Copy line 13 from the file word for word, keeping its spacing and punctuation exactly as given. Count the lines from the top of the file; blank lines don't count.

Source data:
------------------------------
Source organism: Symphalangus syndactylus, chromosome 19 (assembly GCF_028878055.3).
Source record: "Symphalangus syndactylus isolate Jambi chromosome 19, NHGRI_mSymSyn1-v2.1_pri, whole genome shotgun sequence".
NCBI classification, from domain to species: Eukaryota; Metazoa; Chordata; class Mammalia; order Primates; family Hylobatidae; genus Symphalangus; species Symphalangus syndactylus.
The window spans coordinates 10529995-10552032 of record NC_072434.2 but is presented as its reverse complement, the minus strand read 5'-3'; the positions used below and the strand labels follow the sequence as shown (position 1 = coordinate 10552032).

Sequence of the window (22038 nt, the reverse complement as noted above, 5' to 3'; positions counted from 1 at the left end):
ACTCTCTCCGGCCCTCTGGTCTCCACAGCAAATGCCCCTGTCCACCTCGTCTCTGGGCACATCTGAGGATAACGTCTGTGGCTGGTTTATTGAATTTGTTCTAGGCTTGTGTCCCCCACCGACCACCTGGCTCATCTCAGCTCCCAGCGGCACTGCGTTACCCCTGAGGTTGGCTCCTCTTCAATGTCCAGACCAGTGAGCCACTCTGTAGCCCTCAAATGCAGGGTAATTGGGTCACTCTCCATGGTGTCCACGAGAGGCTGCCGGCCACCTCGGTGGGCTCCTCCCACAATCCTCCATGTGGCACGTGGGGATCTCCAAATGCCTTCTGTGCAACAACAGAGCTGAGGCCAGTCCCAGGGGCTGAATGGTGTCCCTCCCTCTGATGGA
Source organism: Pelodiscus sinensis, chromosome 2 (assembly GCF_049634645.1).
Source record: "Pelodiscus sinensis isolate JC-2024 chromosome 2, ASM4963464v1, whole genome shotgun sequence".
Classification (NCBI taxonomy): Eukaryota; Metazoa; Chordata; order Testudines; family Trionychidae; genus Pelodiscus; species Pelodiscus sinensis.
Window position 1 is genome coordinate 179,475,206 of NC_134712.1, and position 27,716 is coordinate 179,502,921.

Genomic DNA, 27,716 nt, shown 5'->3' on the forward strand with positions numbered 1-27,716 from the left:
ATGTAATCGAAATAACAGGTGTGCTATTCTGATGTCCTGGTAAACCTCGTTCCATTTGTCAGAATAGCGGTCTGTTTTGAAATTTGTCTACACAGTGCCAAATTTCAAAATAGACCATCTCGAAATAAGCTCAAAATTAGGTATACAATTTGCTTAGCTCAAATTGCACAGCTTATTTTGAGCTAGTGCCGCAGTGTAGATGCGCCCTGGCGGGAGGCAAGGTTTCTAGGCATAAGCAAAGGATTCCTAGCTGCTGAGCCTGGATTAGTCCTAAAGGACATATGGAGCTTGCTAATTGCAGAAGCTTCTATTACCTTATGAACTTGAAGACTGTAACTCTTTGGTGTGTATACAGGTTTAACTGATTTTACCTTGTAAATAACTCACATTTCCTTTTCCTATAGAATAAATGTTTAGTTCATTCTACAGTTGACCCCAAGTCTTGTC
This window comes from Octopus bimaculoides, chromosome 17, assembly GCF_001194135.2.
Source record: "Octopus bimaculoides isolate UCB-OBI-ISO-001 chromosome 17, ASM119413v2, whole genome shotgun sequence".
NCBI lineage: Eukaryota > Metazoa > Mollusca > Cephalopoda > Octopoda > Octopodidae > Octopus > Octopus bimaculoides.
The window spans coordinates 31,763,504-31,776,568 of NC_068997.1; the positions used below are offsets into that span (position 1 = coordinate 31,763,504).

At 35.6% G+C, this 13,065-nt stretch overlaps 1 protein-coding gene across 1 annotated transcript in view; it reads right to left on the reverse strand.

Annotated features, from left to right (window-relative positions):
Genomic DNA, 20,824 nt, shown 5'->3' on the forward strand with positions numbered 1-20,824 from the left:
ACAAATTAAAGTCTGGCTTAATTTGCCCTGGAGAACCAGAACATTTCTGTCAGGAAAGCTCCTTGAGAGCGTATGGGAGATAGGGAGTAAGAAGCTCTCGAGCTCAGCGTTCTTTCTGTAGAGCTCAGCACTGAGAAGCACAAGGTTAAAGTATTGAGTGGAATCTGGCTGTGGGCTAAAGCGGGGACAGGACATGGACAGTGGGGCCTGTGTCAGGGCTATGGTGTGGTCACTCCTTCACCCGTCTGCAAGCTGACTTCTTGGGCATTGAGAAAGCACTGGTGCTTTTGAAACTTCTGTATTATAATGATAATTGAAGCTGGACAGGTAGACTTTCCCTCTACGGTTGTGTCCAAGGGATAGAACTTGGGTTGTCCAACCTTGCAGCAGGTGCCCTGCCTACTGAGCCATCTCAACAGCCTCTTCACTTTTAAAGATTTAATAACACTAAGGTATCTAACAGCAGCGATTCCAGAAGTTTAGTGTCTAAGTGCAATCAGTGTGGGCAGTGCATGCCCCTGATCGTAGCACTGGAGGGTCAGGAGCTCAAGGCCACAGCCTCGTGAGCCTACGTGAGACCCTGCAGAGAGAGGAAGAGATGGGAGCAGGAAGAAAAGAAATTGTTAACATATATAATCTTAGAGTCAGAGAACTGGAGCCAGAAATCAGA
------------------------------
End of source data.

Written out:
This window comes from Octopus bimaculoides, chromosome 17, assembly GCF_001194135.2.